Care as a priority and an essential principle
The cities I would like to imagine for future generations will have care as a priority and an essential principle. Care in its multiple forms, care of oneself and of others, of caring for and of being cared for. Cities that are planned for the priorities of life and the different needs of each person, according to their age and abilities. Cities that do not expel, but receive; where no one is excluded because all persons, no matter their differences, can contribute to a collective construction for the common good.
The time will come when the physical parts of the city, particularly its structures and infrastructures, will be enough, perhaps even surfeit, and it will then become necessary to interweave and shape things from what is already available for different daily needs. We can again trace the history of women’s contribution to cities. The city that was intended to be a reflection of power but forgot — and forgets — its most vulnerable populations has long symbolised, and still symbolises for many women, the opportunity to contribute and work towards the improvement and humanisation of spaces and forgotten sectors of society, by working with local residents and external persons, paving the way towards a social, economic, educational and spatial transformation.
In this city of the future, vehicles for individual mobility will fall into disuse, irrespective of their energy source, since the public space is shared and, as it is scarce, it cannot be overused by individuals. Quality and diverse means of public transport will allow commuters to travel to all areas with ease and the majority of the public space will be available to people. As yet undeveloped uses for transport technology will be adjusted to meet the changing needs of society, with frequencies that can be modified according to need, routes altered to meet peaks and troughs in demand according to timetables, and so on.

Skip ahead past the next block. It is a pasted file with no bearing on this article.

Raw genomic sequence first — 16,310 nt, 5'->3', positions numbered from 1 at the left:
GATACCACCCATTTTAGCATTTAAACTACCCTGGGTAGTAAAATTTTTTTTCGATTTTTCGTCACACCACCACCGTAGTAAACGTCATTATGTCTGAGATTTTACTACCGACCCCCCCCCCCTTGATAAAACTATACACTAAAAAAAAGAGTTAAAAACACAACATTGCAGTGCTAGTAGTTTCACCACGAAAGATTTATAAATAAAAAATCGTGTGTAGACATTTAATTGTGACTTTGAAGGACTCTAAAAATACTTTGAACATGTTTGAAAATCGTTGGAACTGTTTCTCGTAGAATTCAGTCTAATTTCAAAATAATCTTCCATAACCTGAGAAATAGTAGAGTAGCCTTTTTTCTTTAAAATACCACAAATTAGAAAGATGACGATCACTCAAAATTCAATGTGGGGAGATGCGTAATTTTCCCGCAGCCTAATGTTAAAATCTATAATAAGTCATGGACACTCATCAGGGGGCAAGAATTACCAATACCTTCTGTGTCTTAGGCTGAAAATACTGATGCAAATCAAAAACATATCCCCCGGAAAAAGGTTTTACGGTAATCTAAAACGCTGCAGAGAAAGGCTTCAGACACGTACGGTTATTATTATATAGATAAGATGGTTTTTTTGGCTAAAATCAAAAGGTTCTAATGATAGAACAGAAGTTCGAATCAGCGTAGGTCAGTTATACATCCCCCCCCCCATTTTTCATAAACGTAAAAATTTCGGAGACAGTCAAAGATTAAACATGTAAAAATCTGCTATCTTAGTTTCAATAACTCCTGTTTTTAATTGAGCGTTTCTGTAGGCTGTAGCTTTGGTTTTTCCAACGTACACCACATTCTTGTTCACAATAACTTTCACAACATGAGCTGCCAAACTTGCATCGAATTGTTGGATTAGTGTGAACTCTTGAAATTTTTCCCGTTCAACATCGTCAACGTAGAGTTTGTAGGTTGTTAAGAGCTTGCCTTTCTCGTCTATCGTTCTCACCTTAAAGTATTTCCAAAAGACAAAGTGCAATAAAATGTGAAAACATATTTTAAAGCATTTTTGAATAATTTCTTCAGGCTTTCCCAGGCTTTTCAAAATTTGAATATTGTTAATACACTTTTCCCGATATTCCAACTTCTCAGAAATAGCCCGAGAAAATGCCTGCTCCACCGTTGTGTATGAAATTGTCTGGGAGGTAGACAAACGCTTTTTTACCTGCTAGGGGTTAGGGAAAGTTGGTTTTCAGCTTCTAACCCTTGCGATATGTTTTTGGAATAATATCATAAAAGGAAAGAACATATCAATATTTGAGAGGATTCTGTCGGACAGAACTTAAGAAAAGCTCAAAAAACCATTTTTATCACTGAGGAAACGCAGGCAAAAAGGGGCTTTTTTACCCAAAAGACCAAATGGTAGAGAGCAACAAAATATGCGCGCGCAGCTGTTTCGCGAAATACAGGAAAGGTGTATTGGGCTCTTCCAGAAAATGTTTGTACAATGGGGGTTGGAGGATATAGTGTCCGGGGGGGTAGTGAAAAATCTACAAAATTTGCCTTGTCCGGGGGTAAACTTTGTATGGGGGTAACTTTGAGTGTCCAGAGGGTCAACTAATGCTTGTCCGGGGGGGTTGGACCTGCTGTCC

The city of the future will be loved and cared for both by permanent and temporary residents who, in turn, will feel protected by it. A slower, friendlier city that is in harmony with its natural biodiversity, its productive and reproductive surroundings. It will be accessible to nature, which creeps in to soften the hard stone inherited from the 19th and 20th centuries. A city that does not expand outwards to infinity and that gets its energy from the sun and wind; that recycles and reuses rainwater and wastewater.
A city in which we can choose how we live in our everyday, domestic surroundings, with options for different lifestyles, and shared, collective spaces for nutrition, different needs and care. A city that adapts itself in line with our ages and needs.
No doubt, to those who are aware of feminist writings about cities, all this will sound right and proper. Although there is still a long road ahead, signs of change are already emerging from new municipal forces, which, in the case of Barcelona, are undoubtedly feminist and are giving space, visibility and a voice to people who want to imagine and wish to work towards this city that seems more possible with every passing day.
1. SPAIN, Daphne. (2006) “The Importance of Gendered Spaces for the Public Realm”, in Urbanism and Gender: A Necessary Vision for All. Barcelona: Diputació.